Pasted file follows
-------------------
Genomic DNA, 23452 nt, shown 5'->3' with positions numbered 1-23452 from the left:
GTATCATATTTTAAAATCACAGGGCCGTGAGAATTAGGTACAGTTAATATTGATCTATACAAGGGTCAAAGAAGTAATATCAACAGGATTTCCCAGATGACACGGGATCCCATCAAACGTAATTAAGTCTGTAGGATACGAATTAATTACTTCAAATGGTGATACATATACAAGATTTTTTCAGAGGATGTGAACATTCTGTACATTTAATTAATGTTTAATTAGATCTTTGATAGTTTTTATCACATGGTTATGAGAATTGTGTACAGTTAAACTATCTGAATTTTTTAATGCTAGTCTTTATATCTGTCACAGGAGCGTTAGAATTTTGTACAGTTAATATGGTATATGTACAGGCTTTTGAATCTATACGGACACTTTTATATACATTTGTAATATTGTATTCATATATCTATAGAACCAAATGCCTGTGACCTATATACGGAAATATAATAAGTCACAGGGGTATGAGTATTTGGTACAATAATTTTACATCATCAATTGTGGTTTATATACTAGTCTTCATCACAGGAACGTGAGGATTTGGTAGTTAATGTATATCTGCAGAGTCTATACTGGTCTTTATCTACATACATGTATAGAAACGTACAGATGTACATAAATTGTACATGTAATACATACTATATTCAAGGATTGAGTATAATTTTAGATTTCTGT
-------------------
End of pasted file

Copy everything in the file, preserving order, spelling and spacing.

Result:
Genomic DNA, 23452 nt, shown 5'->3' with positions numbered 1-23452 from the left:
GTATCATATTTTAAAATCACAGGGCCGTGAGAATTAGGTACAGTTAATATTGATCTATACAAGGGTCAAAGAAGTAATATCAACAGGATTTCCCAGATGACACGGGATCCCATCAAACGTAATTAAGTCTGTAGGATACGAATTAATTACTTCAAATGGTGATACATATACAAGATTTTTTCAGAGGATGTGAACATTCTGTACATTTAATTAATGTTTAATTAGATCTTTGATAGTTTTTATCACATGGTTATGAGAATTGTGTACAGTTAAACTATCTGAATTTTTTAATGCTAGTCTTTATATCTGTCACAGGAGCGTTAGAATTTTGTACAGTTAATATGGTATATGTACAGGCTTTTGAATCTATACGGACACTTTTATATACATTTGTAATATTGTATTCATATATCTATAGAACCAAATGCCTGTGACCTATATACGGAAATATAATAAGTCACAGGGGTATGAGTATTTGGTACAATAATTTTACATCATCAATTGTGGTTTATATACTAGTCTTCATCACAGGAACGTGAGGATTTGGTAGTTAATGTATATCTGCAGAGTCTATACTGGTCTTTATCTACATACATGTATAGAAACGTACAGATGTACATAAATTGTACATGTAATACATACTATATTCAAGGATTGAGTATAATTTTAGATTTCTGT